And then you have typeclasses, which is basically a class (absolutely nothing to do with OOP classes in C/C++ or Java or similar languages) to which types may belong, and the typeclass defines certain behaviors that types belonging to it will exhibit.
For instance, in the standard library,
Eq is a typeclass, and the behavior that
Eq defines is that two values can be “
equated”, whatever the meaning of
equating two values of a type may mean.
Int is a type. Since
Int belongs to
Eq, it means that all values of
Int (e.g. 100, 423, -200, etc) have a meaning when they are
equated. This meaning is familiar to all of us,
100 == 100 is true, but
100 == 423 is not.
The manner in which typeclasses define behaviors, is through a set of one or more functions that the typeclass defines, that all members of the typeclass must implement.
For instance, in our venerable
Eq typeclass, the operators (which are functions)
/= are defined. Hence all members of the
Eq typeclass must be able to be
And now let’s make a typeclass for our strings:
class ReturnSame a where returnSame :: a -> a
This is a rather useless typeclass, and the behavior is that any member of which must implement returnSame. As the name suggests, we are going to return exactly what we get, and just that. Note that “a” here is similar to the above, it’s a type variable. In this case, it represents the instance that we are going to create, and how that instance behaves/is used. To make that clearer, let’s use an example.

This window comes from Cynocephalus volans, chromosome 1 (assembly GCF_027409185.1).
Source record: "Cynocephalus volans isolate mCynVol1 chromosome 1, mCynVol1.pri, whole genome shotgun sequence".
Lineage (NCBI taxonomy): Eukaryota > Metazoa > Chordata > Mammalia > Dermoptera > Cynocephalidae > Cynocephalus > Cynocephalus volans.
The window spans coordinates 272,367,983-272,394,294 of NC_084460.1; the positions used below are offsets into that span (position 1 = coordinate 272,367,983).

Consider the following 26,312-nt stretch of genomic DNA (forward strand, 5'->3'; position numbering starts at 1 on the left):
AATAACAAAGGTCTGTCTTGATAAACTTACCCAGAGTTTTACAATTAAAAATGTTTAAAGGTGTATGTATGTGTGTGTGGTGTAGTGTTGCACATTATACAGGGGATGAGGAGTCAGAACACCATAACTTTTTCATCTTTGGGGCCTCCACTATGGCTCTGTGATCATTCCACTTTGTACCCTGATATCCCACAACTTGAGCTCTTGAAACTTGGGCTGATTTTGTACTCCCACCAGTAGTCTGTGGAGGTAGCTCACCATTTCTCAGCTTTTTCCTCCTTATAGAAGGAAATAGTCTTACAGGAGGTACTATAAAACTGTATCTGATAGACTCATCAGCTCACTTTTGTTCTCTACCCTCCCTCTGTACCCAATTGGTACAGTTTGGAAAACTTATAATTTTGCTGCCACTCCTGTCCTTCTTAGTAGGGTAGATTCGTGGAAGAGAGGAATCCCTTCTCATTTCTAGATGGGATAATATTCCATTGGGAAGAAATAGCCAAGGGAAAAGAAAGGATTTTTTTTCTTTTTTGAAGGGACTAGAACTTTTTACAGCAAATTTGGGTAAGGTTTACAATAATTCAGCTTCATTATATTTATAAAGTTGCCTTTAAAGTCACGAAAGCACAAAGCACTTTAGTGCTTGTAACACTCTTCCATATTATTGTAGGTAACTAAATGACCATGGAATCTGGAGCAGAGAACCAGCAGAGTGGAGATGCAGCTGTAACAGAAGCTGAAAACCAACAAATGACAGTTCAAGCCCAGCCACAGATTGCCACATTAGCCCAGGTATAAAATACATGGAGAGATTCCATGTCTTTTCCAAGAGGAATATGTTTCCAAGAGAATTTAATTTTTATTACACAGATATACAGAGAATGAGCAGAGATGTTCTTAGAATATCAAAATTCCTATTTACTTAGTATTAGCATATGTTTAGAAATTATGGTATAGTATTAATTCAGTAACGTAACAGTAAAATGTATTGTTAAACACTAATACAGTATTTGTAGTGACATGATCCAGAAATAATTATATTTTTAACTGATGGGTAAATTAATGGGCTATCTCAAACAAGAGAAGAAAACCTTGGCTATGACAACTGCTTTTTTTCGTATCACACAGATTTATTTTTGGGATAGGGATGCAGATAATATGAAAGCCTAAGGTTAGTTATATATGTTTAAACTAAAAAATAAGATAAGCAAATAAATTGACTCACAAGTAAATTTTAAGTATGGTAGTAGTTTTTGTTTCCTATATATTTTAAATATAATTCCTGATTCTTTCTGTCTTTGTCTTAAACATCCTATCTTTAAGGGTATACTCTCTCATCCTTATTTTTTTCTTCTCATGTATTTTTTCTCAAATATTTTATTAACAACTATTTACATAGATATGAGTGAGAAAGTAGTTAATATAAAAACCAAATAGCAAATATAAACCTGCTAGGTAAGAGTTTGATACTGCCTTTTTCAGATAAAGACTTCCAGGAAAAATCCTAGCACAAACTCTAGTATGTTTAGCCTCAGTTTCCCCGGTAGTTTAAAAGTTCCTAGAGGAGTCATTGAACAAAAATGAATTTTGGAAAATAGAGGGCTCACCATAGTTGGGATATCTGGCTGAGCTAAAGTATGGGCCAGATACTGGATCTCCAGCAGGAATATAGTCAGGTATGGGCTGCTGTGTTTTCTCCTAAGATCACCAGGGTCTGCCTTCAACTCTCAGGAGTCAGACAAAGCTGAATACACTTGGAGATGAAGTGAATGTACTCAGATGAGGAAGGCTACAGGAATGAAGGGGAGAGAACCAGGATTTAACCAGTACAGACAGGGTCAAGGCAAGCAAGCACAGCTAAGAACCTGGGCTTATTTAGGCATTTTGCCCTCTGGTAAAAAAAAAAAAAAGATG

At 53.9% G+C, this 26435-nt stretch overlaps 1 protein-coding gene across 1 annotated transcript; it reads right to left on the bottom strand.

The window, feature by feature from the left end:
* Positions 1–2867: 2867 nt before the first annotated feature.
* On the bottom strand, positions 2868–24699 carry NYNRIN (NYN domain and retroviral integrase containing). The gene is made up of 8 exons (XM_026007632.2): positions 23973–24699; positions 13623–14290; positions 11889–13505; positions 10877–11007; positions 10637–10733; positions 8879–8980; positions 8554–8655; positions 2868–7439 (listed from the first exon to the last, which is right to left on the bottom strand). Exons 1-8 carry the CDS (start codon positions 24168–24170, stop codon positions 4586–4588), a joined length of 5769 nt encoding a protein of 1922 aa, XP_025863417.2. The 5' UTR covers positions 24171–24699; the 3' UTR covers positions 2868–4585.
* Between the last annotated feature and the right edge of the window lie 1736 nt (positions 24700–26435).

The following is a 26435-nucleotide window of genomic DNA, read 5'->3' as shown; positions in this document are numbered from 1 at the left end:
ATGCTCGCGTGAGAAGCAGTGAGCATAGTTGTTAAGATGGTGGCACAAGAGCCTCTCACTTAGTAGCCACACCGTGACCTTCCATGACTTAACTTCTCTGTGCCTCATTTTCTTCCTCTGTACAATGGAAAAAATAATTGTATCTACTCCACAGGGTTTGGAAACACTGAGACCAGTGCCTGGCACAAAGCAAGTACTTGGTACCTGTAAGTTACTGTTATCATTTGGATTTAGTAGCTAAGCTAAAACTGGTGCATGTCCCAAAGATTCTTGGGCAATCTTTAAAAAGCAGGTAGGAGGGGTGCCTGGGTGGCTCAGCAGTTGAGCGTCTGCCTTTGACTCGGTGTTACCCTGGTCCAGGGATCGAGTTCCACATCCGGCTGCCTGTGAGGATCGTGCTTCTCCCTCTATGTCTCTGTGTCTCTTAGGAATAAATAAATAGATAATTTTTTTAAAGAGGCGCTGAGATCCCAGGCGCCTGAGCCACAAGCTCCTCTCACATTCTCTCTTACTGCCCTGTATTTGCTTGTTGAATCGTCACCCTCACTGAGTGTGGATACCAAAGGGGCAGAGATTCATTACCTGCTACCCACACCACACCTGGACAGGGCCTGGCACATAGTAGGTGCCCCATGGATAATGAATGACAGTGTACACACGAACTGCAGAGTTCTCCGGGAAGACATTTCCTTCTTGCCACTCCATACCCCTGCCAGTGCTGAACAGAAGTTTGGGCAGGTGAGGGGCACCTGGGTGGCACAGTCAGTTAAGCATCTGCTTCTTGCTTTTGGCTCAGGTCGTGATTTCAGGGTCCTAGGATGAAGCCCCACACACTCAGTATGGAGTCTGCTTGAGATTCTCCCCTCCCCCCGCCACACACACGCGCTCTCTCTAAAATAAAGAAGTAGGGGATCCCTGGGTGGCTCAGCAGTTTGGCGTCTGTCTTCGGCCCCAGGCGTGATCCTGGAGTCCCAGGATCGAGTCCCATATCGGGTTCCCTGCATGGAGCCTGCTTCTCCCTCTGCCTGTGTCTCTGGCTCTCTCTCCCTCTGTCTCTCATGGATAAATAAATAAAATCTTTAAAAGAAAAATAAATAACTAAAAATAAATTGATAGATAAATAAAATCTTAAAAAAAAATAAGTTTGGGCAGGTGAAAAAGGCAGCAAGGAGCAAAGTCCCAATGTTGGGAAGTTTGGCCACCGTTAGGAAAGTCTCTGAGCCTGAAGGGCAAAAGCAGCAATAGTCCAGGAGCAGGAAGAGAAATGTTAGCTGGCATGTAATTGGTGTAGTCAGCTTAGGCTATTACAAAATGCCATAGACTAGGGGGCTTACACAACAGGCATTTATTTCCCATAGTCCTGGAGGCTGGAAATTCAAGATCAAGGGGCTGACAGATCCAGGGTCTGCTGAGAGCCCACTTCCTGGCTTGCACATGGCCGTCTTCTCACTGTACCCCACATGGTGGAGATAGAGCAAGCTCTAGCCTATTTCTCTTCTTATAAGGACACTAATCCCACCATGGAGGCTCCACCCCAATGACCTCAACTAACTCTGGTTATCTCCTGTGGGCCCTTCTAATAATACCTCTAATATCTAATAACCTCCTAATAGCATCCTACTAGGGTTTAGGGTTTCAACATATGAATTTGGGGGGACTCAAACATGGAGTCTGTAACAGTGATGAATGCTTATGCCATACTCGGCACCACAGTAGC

Let’s make our StringString and StringAnything instances of the typeclass:
instance BecomesFalse StringString where turnToFalse x = x instance BecomesFalse (StringAnything a) where turnToFalse x = x
Let’s play with it:
turnToFalse (StringString "John" "Peter") ==> StringString "John" "Peter" :t turnToFalse (StringString "John" "Peter") ==> StringString turnToFalse (StringAnything "John" ["Peter"]) ==> StringAnything "John" ["Peter"] :t turnToFalse (StringAnything "John" ["Peter"]) ==> StringAnything [[Char]]
There we go, we have our own type, and our own typeclass.
Understanding the Haskell type system goes a long way, and this is just touching on the tip of the iceberg. Hence, this is not meant to be an utterly complete and formal introduction to typeclasses, or types. For that, there are great resources out there. This is one of them. There are also missing bits, such as type subclasses (type constraints), and so on.
Once again, remember:
Value constructors are functions, and they take parameters, and produce a value
You cannot write
StringAnything Int, in code, that’s a type constructor. You can only write
StringAnything 4, that’s a value constructor.
The value has a type, and is defined by the type constructor
Type constructors that have no variables are concrete types by themselves (e.g.
Type constructors that have variables are polymorphic types, and are not types by themselves (e.g.
For these, you have to give the variable a value (a concrete type), and then the type constructor creates a concrete type (e.g.